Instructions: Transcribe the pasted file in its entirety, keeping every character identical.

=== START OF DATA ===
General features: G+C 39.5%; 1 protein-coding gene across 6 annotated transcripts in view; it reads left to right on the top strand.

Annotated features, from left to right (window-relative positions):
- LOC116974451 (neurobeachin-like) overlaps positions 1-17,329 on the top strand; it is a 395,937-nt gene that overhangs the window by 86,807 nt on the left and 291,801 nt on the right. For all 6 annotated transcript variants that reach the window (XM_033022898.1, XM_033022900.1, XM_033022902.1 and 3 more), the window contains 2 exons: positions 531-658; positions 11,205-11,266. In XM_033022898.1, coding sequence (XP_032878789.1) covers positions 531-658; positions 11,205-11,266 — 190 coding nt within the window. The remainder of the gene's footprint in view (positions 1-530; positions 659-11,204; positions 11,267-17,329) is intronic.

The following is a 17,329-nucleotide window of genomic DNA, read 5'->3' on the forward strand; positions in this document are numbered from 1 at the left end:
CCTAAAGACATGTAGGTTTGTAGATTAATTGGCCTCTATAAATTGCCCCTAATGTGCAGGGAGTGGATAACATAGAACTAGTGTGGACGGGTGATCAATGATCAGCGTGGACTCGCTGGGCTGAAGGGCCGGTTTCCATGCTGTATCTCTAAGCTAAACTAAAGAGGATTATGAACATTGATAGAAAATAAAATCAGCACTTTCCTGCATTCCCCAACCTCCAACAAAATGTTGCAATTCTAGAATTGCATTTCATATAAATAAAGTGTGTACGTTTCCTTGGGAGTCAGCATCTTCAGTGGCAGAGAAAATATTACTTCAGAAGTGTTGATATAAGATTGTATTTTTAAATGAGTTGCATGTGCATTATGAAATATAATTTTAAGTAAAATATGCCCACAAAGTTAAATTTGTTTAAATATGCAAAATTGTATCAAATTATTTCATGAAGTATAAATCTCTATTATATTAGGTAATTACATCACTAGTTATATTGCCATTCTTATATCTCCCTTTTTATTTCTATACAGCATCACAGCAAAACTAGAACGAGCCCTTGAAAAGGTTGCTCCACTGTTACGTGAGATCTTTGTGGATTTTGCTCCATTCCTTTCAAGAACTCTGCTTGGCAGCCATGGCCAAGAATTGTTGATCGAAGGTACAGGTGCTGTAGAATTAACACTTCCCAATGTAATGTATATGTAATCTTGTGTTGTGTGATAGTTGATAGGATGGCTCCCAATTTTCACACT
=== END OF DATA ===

General features: G+C 39.5%; 1 protein-coding gene across 6 annotated transcripts in view; it reads left to right on the top strand.

Annotated features, from left to right (window-relative positions):
- LOC116974451 (neurobeachin-like) overlaps positions 1-17,329 on the top strand; it is a 395,937-nt gene that overhangs the window by 86,807 nt on the left and 291,801 nt on the right. For all 6 annotated transcript variants that reach the window (XM_033022898.1, XM_033022900.1, XM_033022902.1 and 3 more), the window contains 2 exons: positions 531-658; positions 11,205-11,266. In XM_033022898.1, coding sequence (XP_032878789.1) covers positions 531-658; positions 11,205-11,266 — 190 coding nt within the window. The remainder of the gene's footprint in view (positions 1-530; positions 659-11,204; positions 11,267-17,329) is intronic.

The following is a 17,329-nucleotide window of genomic DNA, read 5'->3' on the forward strand; positions in this document are numbered from 1 at the left end:
CCTAAAGACATGTAGGTTTGTAGATTAATTGGCCTCTATAAATTGCCCCTAATGTGCAGGGAGTGGATAACATAGAACTAGTGTGGACGGGTGATCAATGATCAGCGTGGACTCGCTGGGCTGAAGGGCCGGTTTCCATGCTGTATCTCTAAGCTAAACTAAAGAGGATTATGAACATTGATAGAAAATAAAATCAGCACTTTCCTGCATTCCCCAACCTCCAACAAAATGTTGCAATTCTAGAATTGCATTTCATATAAATAAAGTGTGTACGTTTCCTTGGGAGTCAGCATCTTCAGTGGCAGAGAAAATATTACTTCAGAAGTGTTGATATAAGATTGTATTTTTAAATGAGTTGCATGTGCATTATGAAATATAATTTTAAGTAAAATATGCCCACAAAGTTAAATTTGTTTAAATATGCAAAATTGTATCAAATTATTTCATGAAGTATAAATCTCTATTATATTAGGTAATTACATCACTAGTTATATTGCCATTCTTATATCTCCCTTTTTATTTCTATACAGCATCACAGCAAAACTAGAACGAGCCCTTGAAAAGGTTGCTCCACTGTTACGTGAGATCTTTGTGGATTTTGCTCCATTCCTTTCAAGAACTCTGCTTGGCAGCCATGGCCAAGAATTGTTGATCGAAGGTACAGGTGCTGTAGAATTAACACTTCCCAATGTAATGTATATGTAATCTTGTGTTGTGTGATAGTTGATAGGATGGCTCCCAATTTTCACACT